To those on the left, Betsy DeVos’ endorsement of school choice is a hazard that looms large, a point proven in the contentious debates before her confirmation. But to those on the other side of the political spectrum, this platform might be the latest example of what happens when federal government intervenes in education.
In the 1950s and early 1960s, when major federal involvement in education was just an idea, some people, this time generally on the right, warned about the dangers of federal meddling. Even just funding, they cautioned, would lead to federal control.
It was not hard to see that once Washington started spending on education, it would eventually exert control — he who pays the piper calls the tune. So there was nothing alarmist when Sen. Barry Goldwater (R-AZ) warned, during debate over the Sputnik‐induced National Defense Education Act, that “the legislation will mark the inception of aid, supervision, and ultimately control of education in this country by federal authorities.”
For about the first 20 years of broad involvement Washington mainly supplied money for low‐income districts. But as evidence mounted that the funding was not helping academically, control ramped up, evolving into the No Child Left Behind Act (NCLB) regime of uniform state standards, tests and punishments for schools whose students failed to make “adequate yearly progress.”
Control was goosed further with Race to the Top in 2009, which not only continued federal dictates about the structure of public schooling, but also attempted to coerce what was taught. To get maximum Race points, states essentially had to adopt the Common Core, and the Education Department picked the tests to go with it.
In 2011, President Obama’s offer of waivers out of many NCLB provisions, coupled with administration‐chosen conditions, increased control even further. Perhaps the most controversial condition was that student standardized test scores had to be a substantial part of teacher evaluations.
Many on the left had chafed under NCLB, and their exasperation peaked with the Common Core and teacher evaluations, setting the stage for the bipartisan Every Student Succeeds Act (ESSA) in 2015. For the first time in decades, federal power shrank. Among other things, ESSA ends adequate yearly progress and forbids the secretary from specifying what standards or tests states use.
Which brings us to DeVos. The new secretary is best known for her fervent support of private school choice via mechanisms such as vouchers and scholarship tax credits. This is perhaps what most motivated her opponents in her ugly confirmation battle: Secretary DeVos is, in a sense, the left’s Frankenstein’s monster. They pushed for more and more federal involvement — though certainly with help from some conservatives such as President George W. Bush — and now their creation may be poised to turn on them. They fear Washington might impose school choice everywhere.
But DeVos individually is in no position to do that, especially with the clear message of the ESSA: no one wants the secretary making law. She also said in her confirmation hearing that she would not try to impose choice, though she hoped to convince Congress to pass a choice program.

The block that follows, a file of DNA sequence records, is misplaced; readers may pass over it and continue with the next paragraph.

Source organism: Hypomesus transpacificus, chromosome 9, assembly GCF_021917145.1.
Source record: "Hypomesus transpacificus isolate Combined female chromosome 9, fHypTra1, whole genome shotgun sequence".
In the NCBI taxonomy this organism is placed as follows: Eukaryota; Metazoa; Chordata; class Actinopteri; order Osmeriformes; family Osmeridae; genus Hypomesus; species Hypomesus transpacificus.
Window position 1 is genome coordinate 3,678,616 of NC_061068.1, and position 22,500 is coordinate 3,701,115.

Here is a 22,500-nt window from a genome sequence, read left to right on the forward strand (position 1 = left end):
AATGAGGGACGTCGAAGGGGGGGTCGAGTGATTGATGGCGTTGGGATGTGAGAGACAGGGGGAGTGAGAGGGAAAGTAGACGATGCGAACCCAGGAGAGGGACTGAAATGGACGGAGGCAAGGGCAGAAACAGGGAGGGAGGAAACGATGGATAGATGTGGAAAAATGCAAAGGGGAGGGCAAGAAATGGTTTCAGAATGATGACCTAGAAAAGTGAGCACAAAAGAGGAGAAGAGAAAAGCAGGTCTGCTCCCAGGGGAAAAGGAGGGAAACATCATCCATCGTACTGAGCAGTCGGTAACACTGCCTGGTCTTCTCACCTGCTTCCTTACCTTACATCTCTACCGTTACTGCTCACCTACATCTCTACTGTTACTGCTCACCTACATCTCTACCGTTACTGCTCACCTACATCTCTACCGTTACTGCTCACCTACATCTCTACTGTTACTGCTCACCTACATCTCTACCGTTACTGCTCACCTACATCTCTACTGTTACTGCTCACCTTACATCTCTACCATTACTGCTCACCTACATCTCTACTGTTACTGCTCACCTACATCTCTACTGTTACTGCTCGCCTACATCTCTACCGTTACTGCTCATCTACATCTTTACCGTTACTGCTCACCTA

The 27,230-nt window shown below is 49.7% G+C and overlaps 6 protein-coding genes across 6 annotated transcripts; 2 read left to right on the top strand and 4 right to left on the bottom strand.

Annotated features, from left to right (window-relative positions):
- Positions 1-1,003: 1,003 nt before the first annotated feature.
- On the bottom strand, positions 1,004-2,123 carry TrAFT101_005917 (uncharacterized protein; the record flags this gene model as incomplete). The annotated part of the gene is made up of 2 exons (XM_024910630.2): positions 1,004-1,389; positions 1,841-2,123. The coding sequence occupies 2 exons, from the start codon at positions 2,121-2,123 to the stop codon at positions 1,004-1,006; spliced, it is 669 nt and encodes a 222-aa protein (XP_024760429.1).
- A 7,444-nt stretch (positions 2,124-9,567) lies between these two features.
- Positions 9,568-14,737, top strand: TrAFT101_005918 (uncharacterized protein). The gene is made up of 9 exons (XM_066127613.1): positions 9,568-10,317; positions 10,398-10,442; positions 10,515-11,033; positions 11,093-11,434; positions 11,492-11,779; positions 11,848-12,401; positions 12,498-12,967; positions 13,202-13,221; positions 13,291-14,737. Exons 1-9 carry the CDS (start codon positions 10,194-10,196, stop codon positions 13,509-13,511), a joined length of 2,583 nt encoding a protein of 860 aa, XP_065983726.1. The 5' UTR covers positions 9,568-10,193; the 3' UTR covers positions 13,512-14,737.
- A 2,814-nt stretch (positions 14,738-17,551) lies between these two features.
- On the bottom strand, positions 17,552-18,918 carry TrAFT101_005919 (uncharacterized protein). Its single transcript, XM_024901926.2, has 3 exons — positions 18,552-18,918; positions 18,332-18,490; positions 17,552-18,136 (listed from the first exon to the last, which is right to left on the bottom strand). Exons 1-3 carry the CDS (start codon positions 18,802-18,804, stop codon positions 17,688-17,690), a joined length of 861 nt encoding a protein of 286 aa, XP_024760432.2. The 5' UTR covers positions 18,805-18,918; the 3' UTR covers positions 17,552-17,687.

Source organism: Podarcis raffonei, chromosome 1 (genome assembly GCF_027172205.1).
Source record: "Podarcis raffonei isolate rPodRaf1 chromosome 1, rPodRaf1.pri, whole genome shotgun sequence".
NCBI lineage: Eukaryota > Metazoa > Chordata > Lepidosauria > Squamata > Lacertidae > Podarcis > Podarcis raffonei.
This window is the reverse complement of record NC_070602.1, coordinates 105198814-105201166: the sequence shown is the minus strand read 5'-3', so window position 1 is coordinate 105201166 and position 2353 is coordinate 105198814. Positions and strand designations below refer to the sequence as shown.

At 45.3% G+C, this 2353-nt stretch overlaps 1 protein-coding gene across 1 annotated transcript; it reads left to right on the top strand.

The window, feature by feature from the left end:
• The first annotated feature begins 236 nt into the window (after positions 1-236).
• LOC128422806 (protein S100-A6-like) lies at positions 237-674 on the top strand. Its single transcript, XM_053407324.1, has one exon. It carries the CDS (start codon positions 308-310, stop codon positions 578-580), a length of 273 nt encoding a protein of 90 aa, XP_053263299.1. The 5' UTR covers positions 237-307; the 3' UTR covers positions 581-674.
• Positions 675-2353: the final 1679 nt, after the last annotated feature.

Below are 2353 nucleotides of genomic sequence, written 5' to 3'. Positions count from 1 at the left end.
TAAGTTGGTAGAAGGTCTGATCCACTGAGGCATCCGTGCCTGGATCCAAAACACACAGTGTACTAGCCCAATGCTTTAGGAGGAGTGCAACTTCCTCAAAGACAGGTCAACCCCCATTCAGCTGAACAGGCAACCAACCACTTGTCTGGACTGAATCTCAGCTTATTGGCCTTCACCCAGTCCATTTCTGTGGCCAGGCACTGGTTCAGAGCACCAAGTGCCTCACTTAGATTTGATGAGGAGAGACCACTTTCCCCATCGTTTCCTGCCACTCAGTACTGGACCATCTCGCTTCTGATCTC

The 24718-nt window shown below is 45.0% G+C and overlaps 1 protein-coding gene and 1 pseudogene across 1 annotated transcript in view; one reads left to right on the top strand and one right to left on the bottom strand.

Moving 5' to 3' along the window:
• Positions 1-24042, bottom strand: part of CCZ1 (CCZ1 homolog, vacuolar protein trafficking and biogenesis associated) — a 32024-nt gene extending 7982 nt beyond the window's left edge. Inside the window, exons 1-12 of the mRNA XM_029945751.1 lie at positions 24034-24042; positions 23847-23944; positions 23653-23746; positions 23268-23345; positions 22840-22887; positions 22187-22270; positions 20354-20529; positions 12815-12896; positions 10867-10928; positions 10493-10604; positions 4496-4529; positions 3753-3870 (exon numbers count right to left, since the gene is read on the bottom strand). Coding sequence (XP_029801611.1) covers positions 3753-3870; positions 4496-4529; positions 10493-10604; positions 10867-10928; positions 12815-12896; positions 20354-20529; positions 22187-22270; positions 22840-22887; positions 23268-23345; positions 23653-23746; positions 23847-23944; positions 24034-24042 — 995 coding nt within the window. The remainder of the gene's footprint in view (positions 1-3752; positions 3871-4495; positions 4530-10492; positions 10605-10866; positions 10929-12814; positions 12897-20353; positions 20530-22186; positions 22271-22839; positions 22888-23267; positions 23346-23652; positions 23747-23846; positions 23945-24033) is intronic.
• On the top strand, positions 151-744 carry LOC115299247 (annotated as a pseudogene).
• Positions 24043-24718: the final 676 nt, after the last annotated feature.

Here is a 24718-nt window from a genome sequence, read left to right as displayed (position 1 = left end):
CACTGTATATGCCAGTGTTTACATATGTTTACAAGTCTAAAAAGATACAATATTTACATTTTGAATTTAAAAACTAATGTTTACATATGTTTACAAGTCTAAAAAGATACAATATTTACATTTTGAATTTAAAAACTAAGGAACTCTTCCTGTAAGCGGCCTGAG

Still, there’s reason to worry. In absolute dollar terms the feds spend a lot on K-12 education—about $76 billion in 2015 — and hence have considerable leverage. And Trump has promised to devote $20 billion to promulgating choice.
The administration could propose voucherizing federal funds, and turning federal bucks into “Pell Grants for Kids” is an idea long championed by Senate Health, Education, Labor and Pensions Committee chair Lamar Alexander (R-TN). But that would be tough politically: The idea failed during the ESSA debate, and hitting the $20 billion mark (as President Trump porposed) would require either repurposing a bunch of existing education funding — which would likely spark huge political battles — or spending new money Washington does not have.
More likely is a proposal to provide federal tax credits to people or corporations that donate to organizations that supply private school scholarships, maybe coupled with credits for families that pay private school tuition. Similar credits exist in 20 states, and have the benefit of not spending government dough.
Now, whatever form it takes, there’s much to recommend choice. Free people should be able to select schools that teach what they want rather than having to engage in political combat to control a system—public schooling—in which the most powerful decide what all will learn. And while test scores are a narrow measure of education, the large majority of “gold‐standard” studies find that voucher students do as well as, or better than, students at public schools, often at a fraction of the cost.
But federalism — restricting the national government to the specific powers given to it by the Constitution, and leaving all others to the state or people — is also good, and constitutionally prohibits broad federal choice.
Federalism creates what Justice Louis Brandeis famously called “laboratories of democracy”: States can try new and different policies without endangering everyone if they fail, and other states can try to replicate what works. So let it be with school choice.
The good news is that despite decades of growing federal power, Betsy DeVos cannot impose choice herself, and it is hardly a slam‐dunk proposition that Congress will pass broad choice legislation.
Of course, it was probably not legal for the Obama administration to attach its own conditions to NCLB waivers, but it did so anyway. Perhaps the Trump administration will be equally brazen. It’s the chance we took when, decades ago, we abandoned the Constitution to get federal education “help.”